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The 400-Word Review: Rush

By Sean Collier

September 30, 2013

What do you mean you don't even know what Formula One racing is?

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The gifted screenwriter Peter Morgan has a knack for composing intricate and interesting portraits of somewhat remote subjects.

In The Queen, it was the reaction of the royal family to the death of Princess Diana. In Frost/Nixon, it was the tense tête-à-tête between a TV host and a disgraced U.S. president. In Tinker, Tailor, Soldier, Spy, it was a network of double-crosses and subterfuge among members of British intelligence.

And in Rush, the new drama directed by Ron Howard, it’s death and victory on the Formula One racing circuit.

Among those four film, the common thread is a lack of relatability. The risks run by the drivers in Rush, like the concerns of the royals in The Queen, are not in any way applicable to the lives of the audience. While Morgan’s works have plenty to say, so to speak — Rush in particular is a meditation on risk, mortality and the ways we derive meaning in our lives — his scripts concern worlds so rarefied as to risk a certain detachment in the viewer.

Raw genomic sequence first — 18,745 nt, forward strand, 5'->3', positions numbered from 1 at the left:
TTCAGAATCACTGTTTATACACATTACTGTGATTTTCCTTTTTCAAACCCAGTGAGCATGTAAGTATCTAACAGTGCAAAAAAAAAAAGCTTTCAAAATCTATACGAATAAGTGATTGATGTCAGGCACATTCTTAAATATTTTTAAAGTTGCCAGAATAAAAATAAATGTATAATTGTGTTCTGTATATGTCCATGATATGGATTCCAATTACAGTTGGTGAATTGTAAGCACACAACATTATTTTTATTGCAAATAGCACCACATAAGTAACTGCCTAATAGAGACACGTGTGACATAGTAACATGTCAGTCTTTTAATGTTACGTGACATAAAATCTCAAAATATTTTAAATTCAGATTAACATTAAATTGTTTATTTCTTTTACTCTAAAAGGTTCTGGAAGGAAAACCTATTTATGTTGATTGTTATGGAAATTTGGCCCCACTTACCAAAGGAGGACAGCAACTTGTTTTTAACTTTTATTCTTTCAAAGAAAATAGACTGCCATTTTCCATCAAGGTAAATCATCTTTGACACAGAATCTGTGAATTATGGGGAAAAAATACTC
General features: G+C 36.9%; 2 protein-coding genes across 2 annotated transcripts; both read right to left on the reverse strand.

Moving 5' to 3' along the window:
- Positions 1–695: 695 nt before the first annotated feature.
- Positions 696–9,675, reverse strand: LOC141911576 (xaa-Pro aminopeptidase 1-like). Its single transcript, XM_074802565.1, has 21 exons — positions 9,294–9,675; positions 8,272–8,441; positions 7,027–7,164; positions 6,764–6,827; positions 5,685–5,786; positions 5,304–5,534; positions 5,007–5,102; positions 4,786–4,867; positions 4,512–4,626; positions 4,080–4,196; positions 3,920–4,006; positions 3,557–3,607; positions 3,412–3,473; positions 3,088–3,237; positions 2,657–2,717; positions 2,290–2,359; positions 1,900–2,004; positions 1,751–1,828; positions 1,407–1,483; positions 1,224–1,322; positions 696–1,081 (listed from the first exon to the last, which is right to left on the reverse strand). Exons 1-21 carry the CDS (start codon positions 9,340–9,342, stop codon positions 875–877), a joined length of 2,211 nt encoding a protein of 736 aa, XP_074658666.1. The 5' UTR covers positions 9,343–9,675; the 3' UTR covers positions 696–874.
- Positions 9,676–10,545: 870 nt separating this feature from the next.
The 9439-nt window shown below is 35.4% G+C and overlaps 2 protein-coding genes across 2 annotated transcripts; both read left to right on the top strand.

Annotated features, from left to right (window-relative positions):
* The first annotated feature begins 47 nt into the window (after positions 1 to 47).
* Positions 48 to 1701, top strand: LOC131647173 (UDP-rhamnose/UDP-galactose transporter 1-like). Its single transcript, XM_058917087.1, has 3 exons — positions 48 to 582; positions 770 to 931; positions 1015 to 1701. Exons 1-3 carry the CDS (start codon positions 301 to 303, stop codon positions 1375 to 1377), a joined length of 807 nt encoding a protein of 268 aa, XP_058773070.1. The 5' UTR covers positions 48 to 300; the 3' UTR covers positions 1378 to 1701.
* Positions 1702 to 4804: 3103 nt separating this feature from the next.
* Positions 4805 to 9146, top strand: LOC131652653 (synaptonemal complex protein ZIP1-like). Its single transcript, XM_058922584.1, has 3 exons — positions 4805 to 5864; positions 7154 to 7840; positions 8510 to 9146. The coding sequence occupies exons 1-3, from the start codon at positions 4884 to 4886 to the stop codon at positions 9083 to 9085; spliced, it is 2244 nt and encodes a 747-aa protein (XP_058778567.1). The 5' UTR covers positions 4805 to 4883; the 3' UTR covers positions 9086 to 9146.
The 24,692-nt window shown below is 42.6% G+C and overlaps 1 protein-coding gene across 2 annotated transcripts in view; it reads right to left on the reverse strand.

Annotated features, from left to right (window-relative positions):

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They are, however, still compelling, and that’s what makes Morgan great. In Rush, seen from the perspective of three-time F1 champ Niki Lauda, two drivers in stark personal contrast vie for supremacy and pride on the distinctly dangerous Formula One circuit. Lauda (Daniel Brühl) is the analytical and cautious gearhead-nerd, cold and unlikable; James Hunt (Chris Hemsworth) is the dashing playboy, cheating death to frantically win races when not bedding supermodels, drinking heavily or sputtering before the finish line.

The rivalry between the two men and their pursuit of the 1976 F1 title drives the action, though the pacing is muddy and the film is overlong. On the strength of the performances and the vivid portrayal of the emotional reality of the period — and the visceral and gruesome consequences of even slight missteps on the track — Rush is eminently watchable and fascinating even to those with no interest in its subject.

There’s a rare gift in Rush, as well; since most American viewers have little to no familiarity with Formula One racing, let alone its champions in the 1970s, Rush is a true sports tale that can count on its audience not knowing how things will turn out. Aficionados will know what’s coming, but most will not; the ability to be shocked by true on-screen events is uncommon, and quite enjoyable.

Sean Collier is the Associate Editor of Pittsburgh Magazine and a member of the Broadcast Film Critics Association. Read more from Sean at pittsburghmagazine.com/afterdark


     


 
 

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